Believe it or not my grandma got me into computer programming when I was about six years old when she bought me two issues of the magazine Input. I fondly remember (I’m kind of a nerd) the tutorials and programming listings in ZX spectrum magazines such as Your Sinclair. It’s no wonder that people have difficulty in getting into programming. Most machines from PC World nowadays don’t come with easily accessible beginners programming tools. Back when I was at school everyone could type:
10 PRINT "Hello world" 20 GOTO 10.
Now to even do that in a language like C requires a bit more effort.
I’ve benefited a lot over the past 25 odd years from people writing tutorials and given that this is the year that everyone is supposed to learn to code (even the mayor of New York is learning to code) I thought I might try to write a computer programming tutorial.
So what will I aim to do with this. So my thought was to write a mini planetarium program that you can use to find out what is in the sky on a given day/time from a particular place on Earth. Not only is this fairly useful but also its something that needs a bit of thought and can be extended to suit to abilities of anyone following this tutorial. Although of course it wouldn’t replace something like Stellarium! A screenshot from Stellarium is shown below and so this should give you an idea for what I’m aiming for – except perhaps more basic imagery… I’ll be doing this tutorial in the programming language BASIC, which stands for Beginners All-purpose Symbolic Instruction Code. It’s designed for people to pick up easily and for doing a wide variety of things. It’s fallen out of fashion of late but I think it’s a nice little language. This also has the advantage that you don’t need to install any software because I found a BASIC interpreter online that you can use in your web browser called Ready BASIC. It’s perhaps a little rough around the edges but it works well.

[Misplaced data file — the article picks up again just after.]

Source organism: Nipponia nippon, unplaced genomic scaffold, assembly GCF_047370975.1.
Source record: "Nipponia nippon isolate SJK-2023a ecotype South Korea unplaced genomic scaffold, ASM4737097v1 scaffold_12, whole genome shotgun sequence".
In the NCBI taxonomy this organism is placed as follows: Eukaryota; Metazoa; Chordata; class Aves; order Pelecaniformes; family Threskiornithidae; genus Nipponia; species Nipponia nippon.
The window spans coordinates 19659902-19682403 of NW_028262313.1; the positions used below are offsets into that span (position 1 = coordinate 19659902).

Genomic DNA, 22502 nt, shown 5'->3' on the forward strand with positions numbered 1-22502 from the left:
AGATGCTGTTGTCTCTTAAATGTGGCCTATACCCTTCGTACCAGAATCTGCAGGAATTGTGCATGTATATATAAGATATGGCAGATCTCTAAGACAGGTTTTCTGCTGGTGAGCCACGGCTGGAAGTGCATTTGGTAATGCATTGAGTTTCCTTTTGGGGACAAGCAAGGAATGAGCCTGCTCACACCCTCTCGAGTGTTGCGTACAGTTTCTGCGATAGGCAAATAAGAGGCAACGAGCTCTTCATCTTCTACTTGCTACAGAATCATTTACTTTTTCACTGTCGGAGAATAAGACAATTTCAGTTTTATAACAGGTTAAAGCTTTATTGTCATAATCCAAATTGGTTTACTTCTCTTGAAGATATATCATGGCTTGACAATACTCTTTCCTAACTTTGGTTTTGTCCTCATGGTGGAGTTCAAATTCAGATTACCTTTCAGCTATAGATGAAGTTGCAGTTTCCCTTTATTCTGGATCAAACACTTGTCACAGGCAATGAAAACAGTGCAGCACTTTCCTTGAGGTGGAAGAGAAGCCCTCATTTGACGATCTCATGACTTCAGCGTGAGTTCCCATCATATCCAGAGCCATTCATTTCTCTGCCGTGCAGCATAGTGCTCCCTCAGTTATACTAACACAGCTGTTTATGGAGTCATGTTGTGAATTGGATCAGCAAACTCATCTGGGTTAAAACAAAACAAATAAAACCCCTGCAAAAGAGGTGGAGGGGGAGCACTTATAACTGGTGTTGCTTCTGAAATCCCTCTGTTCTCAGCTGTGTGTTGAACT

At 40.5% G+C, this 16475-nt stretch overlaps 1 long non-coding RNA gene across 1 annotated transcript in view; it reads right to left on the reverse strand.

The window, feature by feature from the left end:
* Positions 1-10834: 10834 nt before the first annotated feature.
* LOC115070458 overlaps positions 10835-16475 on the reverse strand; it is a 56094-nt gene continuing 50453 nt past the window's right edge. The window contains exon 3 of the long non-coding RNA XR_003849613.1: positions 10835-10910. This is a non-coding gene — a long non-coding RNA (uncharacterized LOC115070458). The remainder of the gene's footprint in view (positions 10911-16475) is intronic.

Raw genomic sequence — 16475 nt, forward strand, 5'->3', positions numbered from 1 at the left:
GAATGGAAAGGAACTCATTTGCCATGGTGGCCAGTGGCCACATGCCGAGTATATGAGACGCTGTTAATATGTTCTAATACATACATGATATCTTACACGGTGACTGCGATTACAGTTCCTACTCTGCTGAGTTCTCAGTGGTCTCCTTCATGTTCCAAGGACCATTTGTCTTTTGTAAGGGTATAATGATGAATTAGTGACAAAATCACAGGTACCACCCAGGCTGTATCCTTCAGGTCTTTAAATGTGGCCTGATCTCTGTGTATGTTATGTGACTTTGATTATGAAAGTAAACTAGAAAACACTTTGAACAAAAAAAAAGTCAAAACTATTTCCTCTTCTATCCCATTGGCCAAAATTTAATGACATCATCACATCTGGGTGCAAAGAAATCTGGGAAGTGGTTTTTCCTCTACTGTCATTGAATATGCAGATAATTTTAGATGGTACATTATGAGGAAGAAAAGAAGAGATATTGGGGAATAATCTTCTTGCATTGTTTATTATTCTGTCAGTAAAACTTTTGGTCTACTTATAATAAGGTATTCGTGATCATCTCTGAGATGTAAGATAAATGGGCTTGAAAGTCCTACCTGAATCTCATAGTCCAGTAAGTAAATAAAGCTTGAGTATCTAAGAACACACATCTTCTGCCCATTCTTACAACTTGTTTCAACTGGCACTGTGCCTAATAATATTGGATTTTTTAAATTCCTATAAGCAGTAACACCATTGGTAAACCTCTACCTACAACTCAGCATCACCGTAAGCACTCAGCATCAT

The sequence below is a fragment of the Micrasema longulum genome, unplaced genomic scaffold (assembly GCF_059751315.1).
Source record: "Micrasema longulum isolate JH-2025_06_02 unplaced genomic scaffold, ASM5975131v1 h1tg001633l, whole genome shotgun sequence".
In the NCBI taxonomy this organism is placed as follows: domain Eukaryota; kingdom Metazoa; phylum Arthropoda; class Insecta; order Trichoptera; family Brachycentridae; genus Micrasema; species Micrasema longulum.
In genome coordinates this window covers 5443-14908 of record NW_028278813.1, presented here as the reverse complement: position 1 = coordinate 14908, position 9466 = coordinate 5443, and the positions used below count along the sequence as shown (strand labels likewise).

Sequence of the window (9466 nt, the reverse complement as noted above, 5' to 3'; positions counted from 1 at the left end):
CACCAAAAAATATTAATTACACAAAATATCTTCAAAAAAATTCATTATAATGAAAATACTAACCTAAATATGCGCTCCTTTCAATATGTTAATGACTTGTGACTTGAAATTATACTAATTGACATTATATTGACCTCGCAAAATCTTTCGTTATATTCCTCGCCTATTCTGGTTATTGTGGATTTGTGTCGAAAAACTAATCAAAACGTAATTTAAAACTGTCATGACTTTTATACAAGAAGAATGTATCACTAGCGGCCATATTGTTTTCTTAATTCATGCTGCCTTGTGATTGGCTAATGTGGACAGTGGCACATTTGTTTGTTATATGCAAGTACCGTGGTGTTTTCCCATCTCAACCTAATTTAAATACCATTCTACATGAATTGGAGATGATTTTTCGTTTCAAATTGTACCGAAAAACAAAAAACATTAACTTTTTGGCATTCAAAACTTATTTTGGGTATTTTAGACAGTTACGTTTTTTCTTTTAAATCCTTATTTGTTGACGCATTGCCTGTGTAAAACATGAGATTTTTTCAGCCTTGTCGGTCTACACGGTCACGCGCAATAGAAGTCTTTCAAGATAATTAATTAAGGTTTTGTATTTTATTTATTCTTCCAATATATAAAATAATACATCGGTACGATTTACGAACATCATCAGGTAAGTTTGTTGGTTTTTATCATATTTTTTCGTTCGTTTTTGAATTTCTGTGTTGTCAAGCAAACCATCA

I have a slightly ulterior motive for doing this. Whenever I give talks and want to point out where to find Jupiter or Saturn in the sky that night I usually have to resort to a screen capture from Stellarium. But on projectors these captures often look washed out. So for a while I’ve wanted my own program to draw nice high quality drawings of parts of the night sky. So this serves two purposes at once. So in due course I’ll also post some code written in a language other than BASIC.
I don’t just want to teach programming but also program design. So this program should be able to show the position of the stars, Moon, planets, and various deep sky objects in the sky at a given date/time/location. So we want to be able to specify the time, the date, the location (as a latitude and longitude) and then get a map on the screen of the sky showing the Moon, planets, stars and deep sky objects. We want to be able to zoom in on a particular part of the sky so we’ll need to specify the ranges in azimuth and altitude on the screen. This all tells us what we want the program to do – not how to do it.
In the next blog post on this I’ll talk a bit more about how to do things, break down the job into manageable chunks, and show how to do the first thing: make a star chart from a freely available star catalogue.